Still, electronic legacy projects could benefit from the expertise gained during the RBA assessment project. Electronic legacy projects likely share common values and a common goal: attempting to extract records of value in an efficient manner from an unmanaged environment. The RBA methodology asks that contractors search for "red flags" to identify files of value: date ranges, key words and other attributes. It is feasible to think that this approach could be used in an electronic environment e.g., using open text and indexing to extract records from an electronic repository such as the shared drive. Another suggestion is that a thesaurus be created to identify keywords that would enable searching technologies to identify records of long-term value. Working groups that RBA staff could contribute to at LAC groups include the Shared Drive working group and the Digitization Standards Working Group.
Overview from the Project Charter
|Role||Participant (s) and Title|
|Project Champion (LAC)||Jean-Stéphen Piché, DG, GRB, LAC|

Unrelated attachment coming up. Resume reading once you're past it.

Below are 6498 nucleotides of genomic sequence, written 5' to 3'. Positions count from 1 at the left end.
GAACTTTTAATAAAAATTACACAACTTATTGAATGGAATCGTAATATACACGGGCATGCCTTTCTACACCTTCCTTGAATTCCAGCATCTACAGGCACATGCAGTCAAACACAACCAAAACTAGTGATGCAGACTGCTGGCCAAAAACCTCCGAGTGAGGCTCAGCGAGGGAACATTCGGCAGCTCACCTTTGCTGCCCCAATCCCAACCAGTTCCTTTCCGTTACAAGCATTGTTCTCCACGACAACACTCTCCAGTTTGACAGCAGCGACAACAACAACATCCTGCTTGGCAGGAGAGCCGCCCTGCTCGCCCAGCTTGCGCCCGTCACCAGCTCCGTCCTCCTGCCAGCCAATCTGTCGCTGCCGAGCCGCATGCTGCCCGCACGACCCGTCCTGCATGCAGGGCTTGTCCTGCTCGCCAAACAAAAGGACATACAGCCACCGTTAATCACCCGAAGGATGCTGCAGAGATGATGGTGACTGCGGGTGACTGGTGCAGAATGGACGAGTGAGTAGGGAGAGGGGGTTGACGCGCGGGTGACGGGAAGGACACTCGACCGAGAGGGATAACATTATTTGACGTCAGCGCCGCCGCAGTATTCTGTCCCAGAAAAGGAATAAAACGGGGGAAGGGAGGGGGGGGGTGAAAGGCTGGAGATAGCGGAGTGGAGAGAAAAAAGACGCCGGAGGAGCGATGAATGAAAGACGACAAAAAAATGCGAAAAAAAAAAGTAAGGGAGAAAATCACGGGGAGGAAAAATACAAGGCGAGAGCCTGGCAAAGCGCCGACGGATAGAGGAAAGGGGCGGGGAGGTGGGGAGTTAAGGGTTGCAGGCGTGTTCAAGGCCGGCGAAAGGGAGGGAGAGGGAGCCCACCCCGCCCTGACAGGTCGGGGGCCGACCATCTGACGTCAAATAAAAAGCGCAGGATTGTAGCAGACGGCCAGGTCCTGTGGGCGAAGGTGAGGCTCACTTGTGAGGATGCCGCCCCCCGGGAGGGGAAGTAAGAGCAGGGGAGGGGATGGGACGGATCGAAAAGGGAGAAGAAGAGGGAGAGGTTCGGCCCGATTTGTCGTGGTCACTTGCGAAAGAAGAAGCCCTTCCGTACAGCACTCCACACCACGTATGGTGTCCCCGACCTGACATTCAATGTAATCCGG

|Project Directors||Anne Allard, Director - RKI, GRB, LAC
Peter Cowan, Director, IM Division, NRCan
|Project Lead (LAC)||Judith Roberts-Moore, Mgr., RKI, GRB|
|Project Manager(LAC)||Sarah Stacy, Sr. Project Officer, RKI, GRB|
|LAC- NRCan Project Team:|
|IM/RM Expert (NRCan):||Susan Lance, A/Head, Records Management, NRCan|
|Disposition Experts (NRCan)||Danielle Blais, Retention & Disposition Co-ordinator, NRCan
Denis Papineau, Retention and Disposition, NRCan
|Disposition Expert (LAC):||Leah Sander, Archivist, Archival Operations Division|
|Supervisor (NRCan)||Simon Philips, Records Officer, NRCan|
|Records Technicians (6)||Agency Contractors|
Although the work plan developed by Consulting and Audit Canada recommended hiring a supervisor, the partners opted not to. At the end of the project, we realized that it would have been advantageous to have hired a supervisor from the contract agency.